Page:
The developing countries are also classified according to analytical criteria and into other groups. The analytical criteria reflect countries’ composition of export earnings and other income from abroad, a distinction between net creditor and net debtor countries, and, for the net debtor countries, financial criteria based on external financing source and experience with external debt servicing. Included as “other groups” are currently the heavily indebted poor countries, the least developed countries, and Middle East and north Africa. The detailed composition of developing countries in the regional, analytical, and other groups is shown in Tables C through E.

Table C.Developing Countries by Region and Main Source of Export Earnings
FuelManufacturesPrimary ProductsServices, Factor

Income, and

Private Transfers
Diversified

Source of

Export Earnings
Africa
Sub-SaharaAngolaBotswanaBeninCameroon
CongoBurundiBurkina FasoKenya
GabonCentral AfricanCape VerdeMauritius
NigeriaRepublicComorosSenegal
ChadDjiboutiSierra Leone
Côte d’IvoireGambia, TheSouth Africa
Equatorial GuineaLesotho
EthiopiaMozambique,
GhanaRepublic of
GuineaSeychelles
Guinea-Bissau
Liberia
Madagascar
Malawi
Mali
Mauritania
Namibia
Niger
Rwanda
São Tomé and

Prìncipe
Somalia
Sudan
Swaziland
Tanzania
Togo
Uganda
Zaïre
Zambia
Zimbabwe
North AfricaAlgeriaMorocco

Tunisia
Asia
ChinaCambodiaBhutanAfghanistan,
IndiaMyanmarFijiIslamic State of
MalaysiaPapua New GuineaKiribatiBangladesh
PakistanSolomon IslandsMaldivesIndonesia
ThailandVietnamMarshall IslandsLao People’s
Micronesia,Democratic
Federated States ofRepublic
NepalPhilippines
TongaSri Lanka
Vanuatu
Western Samoa
Middle East and Europe
BahrainCyprusMalta
Iran, IslamicEgyptSyrian Arab
Republic ofJordanRepublic
IraqLebanonTurkey
KuwaitYemen, Republic of
Libya
Oman
Qatar
Saudi Arabia
United Arab
Emirates
Western Hemisphere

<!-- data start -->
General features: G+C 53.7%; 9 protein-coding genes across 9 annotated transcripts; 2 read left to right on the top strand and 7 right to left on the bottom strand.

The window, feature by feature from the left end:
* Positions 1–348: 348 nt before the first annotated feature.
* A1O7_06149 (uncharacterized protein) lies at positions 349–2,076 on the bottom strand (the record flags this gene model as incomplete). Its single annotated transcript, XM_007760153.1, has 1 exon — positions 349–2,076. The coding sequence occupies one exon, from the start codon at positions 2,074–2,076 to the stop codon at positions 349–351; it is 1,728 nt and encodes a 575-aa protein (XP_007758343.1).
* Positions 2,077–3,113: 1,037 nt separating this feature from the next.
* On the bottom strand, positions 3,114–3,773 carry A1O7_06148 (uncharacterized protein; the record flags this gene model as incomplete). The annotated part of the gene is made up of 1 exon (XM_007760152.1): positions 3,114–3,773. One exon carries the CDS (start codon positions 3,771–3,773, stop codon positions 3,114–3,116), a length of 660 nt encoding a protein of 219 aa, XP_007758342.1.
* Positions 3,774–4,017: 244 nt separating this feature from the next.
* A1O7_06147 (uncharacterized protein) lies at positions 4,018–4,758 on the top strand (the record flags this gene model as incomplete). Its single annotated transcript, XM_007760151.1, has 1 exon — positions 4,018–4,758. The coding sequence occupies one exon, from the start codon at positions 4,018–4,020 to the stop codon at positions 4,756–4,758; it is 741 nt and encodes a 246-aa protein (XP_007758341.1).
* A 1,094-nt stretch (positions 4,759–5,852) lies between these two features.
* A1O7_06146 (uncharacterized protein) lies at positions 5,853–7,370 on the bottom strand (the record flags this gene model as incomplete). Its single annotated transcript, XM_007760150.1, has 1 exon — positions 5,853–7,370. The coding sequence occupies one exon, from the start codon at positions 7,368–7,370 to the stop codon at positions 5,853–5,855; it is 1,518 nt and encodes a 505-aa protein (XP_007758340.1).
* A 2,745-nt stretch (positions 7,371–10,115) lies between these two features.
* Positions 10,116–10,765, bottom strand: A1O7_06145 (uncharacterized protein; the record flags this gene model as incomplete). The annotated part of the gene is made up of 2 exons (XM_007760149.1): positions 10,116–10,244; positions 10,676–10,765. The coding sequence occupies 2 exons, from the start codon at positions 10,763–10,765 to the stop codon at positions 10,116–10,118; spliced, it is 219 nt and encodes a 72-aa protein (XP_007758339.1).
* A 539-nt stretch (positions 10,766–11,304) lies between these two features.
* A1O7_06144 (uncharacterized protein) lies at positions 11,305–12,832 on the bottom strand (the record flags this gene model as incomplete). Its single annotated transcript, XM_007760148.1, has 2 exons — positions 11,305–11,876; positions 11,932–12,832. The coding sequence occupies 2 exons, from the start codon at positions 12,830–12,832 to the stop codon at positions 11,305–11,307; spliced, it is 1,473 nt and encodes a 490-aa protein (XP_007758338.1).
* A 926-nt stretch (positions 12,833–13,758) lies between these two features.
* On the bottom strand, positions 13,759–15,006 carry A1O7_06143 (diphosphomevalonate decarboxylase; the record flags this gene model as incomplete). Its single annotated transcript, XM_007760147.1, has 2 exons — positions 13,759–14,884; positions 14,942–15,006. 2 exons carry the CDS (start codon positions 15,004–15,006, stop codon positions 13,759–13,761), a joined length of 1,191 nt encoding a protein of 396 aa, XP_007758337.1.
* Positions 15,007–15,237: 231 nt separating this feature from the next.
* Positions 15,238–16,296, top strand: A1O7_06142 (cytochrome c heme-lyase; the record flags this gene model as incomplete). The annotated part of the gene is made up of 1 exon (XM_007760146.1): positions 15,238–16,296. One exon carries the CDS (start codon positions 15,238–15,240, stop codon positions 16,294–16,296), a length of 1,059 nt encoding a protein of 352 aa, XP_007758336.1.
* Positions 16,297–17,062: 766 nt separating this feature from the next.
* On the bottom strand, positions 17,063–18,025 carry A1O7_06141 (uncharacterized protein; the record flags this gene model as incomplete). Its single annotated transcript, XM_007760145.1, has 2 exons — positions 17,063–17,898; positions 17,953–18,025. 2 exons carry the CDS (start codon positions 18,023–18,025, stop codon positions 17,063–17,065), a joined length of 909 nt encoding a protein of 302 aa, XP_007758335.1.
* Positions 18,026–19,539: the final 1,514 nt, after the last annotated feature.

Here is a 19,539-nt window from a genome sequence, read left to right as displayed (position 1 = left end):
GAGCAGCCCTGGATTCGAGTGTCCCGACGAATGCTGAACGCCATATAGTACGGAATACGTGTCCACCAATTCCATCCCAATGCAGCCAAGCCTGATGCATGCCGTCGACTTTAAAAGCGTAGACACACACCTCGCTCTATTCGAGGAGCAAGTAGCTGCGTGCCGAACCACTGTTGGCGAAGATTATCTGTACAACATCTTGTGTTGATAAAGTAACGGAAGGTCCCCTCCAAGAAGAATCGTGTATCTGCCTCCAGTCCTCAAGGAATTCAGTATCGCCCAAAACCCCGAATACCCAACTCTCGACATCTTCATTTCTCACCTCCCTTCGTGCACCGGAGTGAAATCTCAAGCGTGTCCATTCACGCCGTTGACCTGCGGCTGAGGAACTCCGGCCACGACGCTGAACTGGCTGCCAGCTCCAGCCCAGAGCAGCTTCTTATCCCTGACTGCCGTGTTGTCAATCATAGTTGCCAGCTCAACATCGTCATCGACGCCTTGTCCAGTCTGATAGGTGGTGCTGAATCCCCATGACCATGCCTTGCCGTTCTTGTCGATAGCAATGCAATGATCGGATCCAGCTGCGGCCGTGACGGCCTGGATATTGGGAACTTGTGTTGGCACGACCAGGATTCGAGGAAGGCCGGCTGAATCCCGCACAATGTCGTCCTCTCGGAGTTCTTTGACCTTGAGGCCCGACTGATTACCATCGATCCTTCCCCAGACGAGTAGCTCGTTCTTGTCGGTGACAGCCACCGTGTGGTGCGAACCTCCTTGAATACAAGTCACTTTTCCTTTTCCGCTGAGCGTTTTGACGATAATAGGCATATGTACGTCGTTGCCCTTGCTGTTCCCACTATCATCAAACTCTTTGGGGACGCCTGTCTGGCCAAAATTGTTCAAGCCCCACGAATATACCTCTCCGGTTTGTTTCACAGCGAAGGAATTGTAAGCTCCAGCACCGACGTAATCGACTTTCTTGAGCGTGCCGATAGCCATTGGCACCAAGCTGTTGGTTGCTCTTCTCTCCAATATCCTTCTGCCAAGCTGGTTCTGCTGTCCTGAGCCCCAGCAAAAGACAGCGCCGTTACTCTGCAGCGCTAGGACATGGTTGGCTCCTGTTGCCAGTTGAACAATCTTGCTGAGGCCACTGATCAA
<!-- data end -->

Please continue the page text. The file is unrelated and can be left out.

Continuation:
Trinidad andBrazilBoliviaAntigua andArgentina
TobagoChileBarbudaColombia
VenezuelaGuyanaArubaCosta Rica
HondurasBahamas, TheDominica
NicaraguaBarbadosEcuador
PeruBelizeGuatemala
SurinameDominican RepublicMexico
El SalvadorNetherlands
GrenadaAntilles
HaitiUruguay
Jamaica
Panama
Paraguay
St. Kitts and Nevis
St. Lucia
St. Vincent and the
Grenadines

The first analytical criterion, by source of export earnings, distinguishes among five categories: fuel (Standard International Trade Classification—SITC 3); manufactures (SITC 5 to 9, less 68); nonfuel primary products (SITC 0,1,2,4, and 68); services, factor income, and private transfers (exporters of services and recipients of income from abroad, including workers’ remittances); and diversified export earnings. Countries whose 1990–93 export earnings in any of the first four of these categories accounted for more than half of total export earnings are allocated to that group, while countries whose export earnings were not dominated by any one of these categories are classified as countries with diversified export earnings (see Table C for listing of countries).

The financial criteria first distinguish between net creditor and net debtor countries. Net creditor countries are defined as developing countries with positive net external assets at the end of 1995.4 Countries in the much larger net debtor group are differentiated on the basis of two additional financial criteria: by main source of external financing and by experience with debt servicing during the 1991–95 period.5

Within the classification main source of external financing, three subgroups, based on country estimates of the composition of external financing, are identified: countries relying largely on official financing, countries relying largely on private financing, and countries with diversified financing sources. Net debtor countries are allocated to the first two of these subgroups according to whether their official financing, including official grants, or their private financing, including direct and portfolio investment, accounted for more than two-thirds of their total 1991–95 external financing. Countries that do not meet any of these two criteria are classified as countries with diversified financing source (see Table D for listing of countries).

Table D.Developing Countries by Region and Main External Financing Source
Net Debtor Countries
By main external financing source
Net Creditor

Countries
Official

financing
Private

financing
Diversified

financing
Africa
Sub-Sahara
Angola
Benin
Botswanai
Burkina Faso
Burundi
Cameroon
Cape Verde
Central African Republic
Chad
Comoros
Congo
Côte d’Ivoire
Djibouti
Equatorial Guinea
Ethiopia
Gabon
Gambia, The
Ghana
Guinea
Guinea-Bissau
Kenya
Lesotho
Liberia
Madagascar
Malawi
Mali
Mauritania
Mauritius
Mozambique, Republic of
Namibia
Niger
Nigeria
Rwanda
São Tomé and Prìncipe
Senegal
Seychelles
Sierra Leone
Somalia
South Africa
Sudan
Swaziland
Tanzania
Togo
Uganda
Zaïre
Zambia
Zimbabwe
North Africa
Algeria
Morocco
Tunisia
Asia
Afghanistan, Islamic State of
Bangladesh
Bhutan
Cambodia
China
Fiji
India
Indonesia
Kiribati
Lao People’s Democratic Republic
Malaysia